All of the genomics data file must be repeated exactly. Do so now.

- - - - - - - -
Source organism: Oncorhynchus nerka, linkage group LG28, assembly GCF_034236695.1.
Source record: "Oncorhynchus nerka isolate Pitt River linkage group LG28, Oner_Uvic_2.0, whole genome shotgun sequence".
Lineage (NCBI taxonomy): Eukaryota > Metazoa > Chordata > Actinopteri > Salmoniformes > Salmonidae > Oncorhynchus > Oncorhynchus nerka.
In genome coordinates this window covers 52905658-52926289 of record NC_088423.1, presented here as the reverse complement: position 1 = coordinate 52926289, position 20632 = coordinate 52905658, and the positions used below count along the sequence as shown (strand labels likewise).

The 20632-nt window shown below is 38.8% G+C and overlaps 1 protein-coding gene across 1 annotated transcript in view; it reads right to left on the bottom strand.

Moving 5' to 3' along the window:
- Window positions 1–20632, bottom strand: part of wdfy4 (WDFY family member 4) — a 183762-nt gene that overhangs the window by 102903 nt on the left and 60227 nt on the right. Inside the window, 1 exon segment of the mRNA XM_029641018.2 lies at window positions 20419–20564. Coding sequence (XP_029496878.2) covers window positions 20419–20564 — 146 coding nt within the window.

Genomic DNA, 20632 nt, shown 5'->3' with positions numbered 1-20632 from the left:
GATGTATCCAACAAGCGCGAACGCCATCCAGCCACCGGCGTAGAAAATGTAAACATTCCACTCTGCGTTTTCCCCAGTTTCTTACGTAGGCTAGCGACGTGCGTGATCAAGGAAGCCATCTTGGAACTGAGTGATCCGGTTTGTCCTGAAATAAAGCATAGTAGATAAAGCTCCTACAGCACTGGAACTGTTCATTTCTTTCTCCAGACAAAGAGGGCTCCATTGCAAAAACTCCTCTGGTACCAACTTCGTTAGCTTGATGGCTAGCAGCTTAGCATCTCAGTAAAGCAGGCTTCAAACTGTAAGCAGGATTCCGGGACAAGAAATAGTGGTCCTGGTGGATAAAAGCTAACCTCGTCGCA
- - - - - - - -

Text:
Source organism: Oncorhynchus nerka, linkage group LG28, assembly GCF_034236695.1.
Source record: "Oncorhynchus nerka isolate Pitt River linkage group LG28, Oner_Uvic_2.0, whole genome shotgun sequence".
Lineage (NCBI taxonomy): Eukaryota > Metazoa > Chordata > Actinopteri > Salmoniformes > Salmonidae > Oncorhynchus > Oncorhynchus nerka.
In genome coordinates this window covers 52905658-52926289 of record NC_088423.1, presented here as the reverse complement: position 1 = coordinate 52926289, position 20632 = coordinate 52905658, and the positions used below count along the sequence as shown (strand labels likewise).

The 20632-nt window shown below is 38.8% G+C and overlaps 1 protein-coding gene across 1 annotated transcript in view; it reads right to left on the bottom strand.

Moving 5' to 3' along the window:
- Window positions 1–20632, bottom strand: part of wdfy4 (WDFY family member 4) — a 183762-nt gene that overhangs the window by 102903 nt on the left and 60227 nt on the right. Inside the window, 1 exon segment of the mRNA XM_029641018.2 lies at window positions 20419–20564. Coding sequence (XP_029496878.2) covers window positions 20419–20564 — 146 coding nt within the window.

Genomic DNA, 20632 nt, shown 5'->3' with positions numbered 1-20632 from the left:
GATGTATCCAACAAGCGCGAACGCCATCCAGCCACCGGCGTAGAAAATGTAAACATTCCACTCTGCGTTTTCCCCAGTTTCTTACGTAGGCTAGCGACGTGCGTGATCAAGGAAGCCATCTTGGAACTGAGTGATCCGGTTTGTCCTGAAATAAAGCATAGTAGATAAAGCTCCTACAGCACTGGAACTGTTCATTTCTTTCTCCAGACAAAGAGGGCTCCATTGCAAAAACTCCTCTGGTACCAACTTCGTTAGCTTGATGGCTAGCAGCTTAGCATCTCAGTAAAGCAGGCTTCAAACTGTAAGCAGGATTCCGGGACAAGAAATAGTGGTCCTGGTGGATAAAAGCTAACCTCGTCGCA